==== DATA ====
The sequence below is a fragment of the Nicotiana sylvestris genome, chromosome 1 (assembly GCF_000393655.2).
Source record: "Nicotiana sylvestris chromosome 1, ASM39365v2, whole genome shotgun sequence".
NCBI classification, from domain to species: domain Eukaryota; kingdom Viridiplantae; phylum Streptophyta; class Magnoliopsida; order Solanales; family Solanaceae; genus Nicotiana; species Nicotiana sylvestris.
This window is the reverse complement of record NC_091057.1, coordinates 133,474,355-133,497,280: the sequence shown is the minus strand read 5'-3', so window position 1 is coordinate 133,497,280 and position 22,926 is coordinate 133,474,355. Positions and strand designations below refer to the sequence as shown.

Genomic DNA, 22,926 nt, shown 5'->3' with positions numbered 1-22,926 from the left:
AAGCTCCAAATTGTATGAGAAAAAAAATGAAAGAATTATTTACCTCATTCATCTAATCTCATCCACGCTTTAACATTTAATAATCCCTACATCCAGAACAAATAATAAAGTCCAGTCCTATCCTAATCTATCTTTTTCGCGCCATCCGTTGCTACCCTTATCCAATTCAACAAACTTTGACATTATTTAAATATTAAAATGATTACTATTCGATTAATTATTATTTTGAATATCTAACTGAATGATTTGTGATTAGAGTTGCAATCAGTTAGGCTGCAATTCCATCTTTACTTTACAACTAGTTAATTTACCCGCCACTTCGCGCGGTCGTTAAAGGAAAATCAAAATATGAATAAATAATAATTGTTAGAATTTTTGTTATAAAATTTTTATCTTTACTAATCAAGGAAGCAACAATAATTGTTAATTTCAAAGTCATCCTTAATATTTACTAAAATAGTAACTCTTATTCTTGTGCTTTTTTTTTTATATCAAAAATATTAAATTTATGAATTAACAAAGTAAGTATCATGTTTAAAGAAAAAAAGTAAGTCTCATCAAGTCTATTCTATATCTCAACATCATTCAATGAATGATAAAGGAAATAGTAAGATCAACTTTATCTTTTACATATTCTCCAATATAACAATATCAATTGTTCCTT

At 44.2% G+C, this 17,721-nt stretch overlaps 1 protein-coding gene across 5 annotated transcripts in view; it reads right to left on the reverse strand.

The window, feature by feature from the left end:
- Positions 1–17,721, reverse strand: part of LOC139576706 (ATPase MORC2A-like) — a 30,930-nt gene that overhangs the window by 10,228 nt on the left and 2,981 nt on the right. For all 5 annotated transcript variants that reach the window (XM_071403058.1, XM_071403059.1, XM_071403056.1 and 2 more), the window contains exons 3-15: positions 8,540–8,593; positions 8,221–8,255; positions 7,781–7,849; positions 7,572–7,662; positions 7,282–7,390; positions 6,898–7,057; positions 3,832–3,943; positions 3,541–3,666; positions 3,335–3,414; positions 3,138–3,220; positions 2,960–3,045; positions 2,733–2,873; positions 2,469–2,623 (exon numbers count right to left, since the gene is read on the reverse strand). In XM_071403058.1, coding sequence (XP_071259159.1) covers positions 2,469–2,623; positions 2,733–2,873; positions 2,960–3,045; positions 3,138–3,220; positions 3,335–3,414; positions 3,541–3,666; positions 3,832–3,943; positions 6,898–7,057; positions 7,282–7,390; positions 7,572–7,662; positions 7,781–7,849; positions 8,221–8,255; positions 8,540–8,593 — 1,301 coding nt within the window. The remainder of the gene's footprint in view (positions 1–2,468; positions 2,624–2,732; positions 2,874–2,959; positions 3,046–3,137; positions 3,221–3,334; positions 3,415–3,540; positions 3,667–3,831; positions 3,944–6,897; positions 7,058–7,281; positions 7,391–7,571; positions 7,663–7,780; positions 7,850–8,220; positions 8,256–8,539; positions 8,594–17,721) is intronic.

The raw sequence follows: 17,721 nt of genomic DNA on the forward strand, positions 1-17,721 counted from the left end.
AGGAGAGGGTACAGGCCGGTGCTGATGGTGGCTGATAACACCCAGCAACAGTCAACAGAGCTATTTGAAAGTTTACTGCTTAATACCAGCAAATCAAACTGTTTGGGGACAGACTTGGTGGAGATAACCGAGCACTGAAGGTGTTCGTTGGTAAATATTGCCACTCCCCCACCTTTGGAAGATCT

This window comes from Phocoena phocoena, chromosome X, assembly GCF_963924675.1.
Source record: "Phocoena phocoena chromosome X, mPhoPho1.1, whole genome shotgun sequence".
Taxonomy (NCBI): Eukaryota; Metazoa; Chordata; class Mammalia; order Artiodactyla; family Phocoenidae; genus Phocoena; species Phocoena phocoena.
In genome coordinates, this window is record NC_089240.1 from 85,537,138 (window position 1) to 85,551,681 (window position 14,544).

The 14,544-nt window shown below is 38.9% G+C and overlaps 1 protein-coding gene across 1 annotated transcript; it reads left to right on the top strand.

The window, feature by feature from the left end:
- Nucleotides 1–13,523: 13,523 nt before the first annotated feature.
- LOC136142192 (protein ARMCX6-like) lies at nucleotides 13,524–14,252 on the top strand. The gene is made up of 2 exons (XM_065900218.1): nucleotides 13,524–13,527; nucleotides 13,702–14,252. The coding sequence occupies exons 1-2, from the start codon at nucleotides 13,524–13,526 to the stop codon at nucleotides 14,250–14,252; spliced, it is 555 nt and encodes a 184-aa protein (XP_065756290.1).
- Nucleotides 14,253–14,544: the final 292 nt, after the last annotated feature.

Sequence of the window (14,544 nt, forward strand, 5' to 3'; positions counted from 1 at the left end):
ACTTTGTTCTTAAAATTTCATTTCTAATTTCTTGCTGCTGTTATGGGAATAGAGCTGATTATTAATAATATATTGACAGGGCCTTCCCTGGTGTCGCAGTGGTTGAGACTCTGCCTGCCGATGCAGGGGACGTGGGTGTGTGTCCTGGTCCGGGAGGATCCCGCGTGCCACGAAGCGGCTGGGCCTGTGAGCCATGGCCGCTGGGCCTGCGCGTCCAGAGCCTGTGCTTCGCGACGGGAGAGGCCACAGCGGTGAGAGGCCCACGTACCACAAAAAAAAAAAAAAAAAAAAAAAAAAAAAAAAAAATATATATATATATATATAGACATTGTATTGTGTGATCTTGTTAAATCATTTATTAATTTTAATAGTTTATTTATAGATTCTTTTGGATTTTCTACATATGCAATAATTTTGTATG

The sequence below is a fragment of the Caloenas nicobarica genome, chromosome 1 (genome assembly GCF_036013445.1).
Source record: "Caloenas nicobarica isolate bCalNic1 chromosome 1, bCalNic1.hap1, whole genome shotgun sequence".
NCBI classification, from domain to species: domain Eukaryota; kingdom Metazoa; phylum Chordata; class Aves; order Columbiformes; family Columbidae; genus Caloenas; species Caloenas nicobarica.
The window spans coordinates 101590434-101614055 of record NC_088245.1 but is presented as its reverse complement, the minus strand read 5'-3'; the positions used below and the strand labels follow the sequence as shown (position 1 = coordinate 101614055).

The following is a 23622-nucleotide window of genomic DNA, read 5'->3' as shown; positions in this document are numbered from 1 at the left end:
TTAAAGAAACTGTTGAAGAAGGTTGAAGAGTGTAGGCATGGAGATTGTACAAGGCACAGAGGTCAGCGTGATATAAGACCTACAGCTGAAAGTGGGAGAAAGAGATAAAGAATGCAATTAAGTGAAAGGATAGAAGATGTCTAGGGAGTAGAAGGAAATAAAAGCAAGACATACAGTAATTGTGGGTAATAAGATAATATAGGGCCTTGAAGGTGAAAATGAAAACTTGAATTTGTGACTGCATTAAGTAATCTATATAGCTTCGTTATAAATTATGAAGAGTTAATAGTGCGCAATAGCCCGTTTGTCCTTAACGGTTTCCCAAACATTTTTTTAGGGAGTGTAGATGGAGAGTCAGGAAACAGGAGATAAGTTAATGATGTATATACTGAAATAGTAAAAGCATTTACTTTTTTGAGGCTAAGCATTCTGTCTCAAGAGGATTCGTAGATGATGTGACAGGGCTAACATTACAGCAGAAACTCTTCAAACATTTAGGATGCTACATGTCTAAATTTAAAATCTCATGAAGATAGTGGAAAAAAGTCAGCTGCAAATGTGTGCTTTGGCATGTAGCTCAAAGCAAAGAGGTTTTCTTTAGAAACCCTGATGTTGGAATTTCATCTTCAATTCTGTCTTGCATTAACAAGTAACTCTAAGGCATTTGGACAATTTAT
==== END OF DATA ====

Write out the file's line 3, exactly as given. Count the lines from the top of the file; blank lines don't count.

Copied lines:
NCBI classification, from domain to species: domain Eukaryota; kingdom Viridiplantae; phylum Streptophyta; class Magnoliopsida; order Solanales; family Solanaceae; genus Nicotiana; species Nicotiana sylvestris.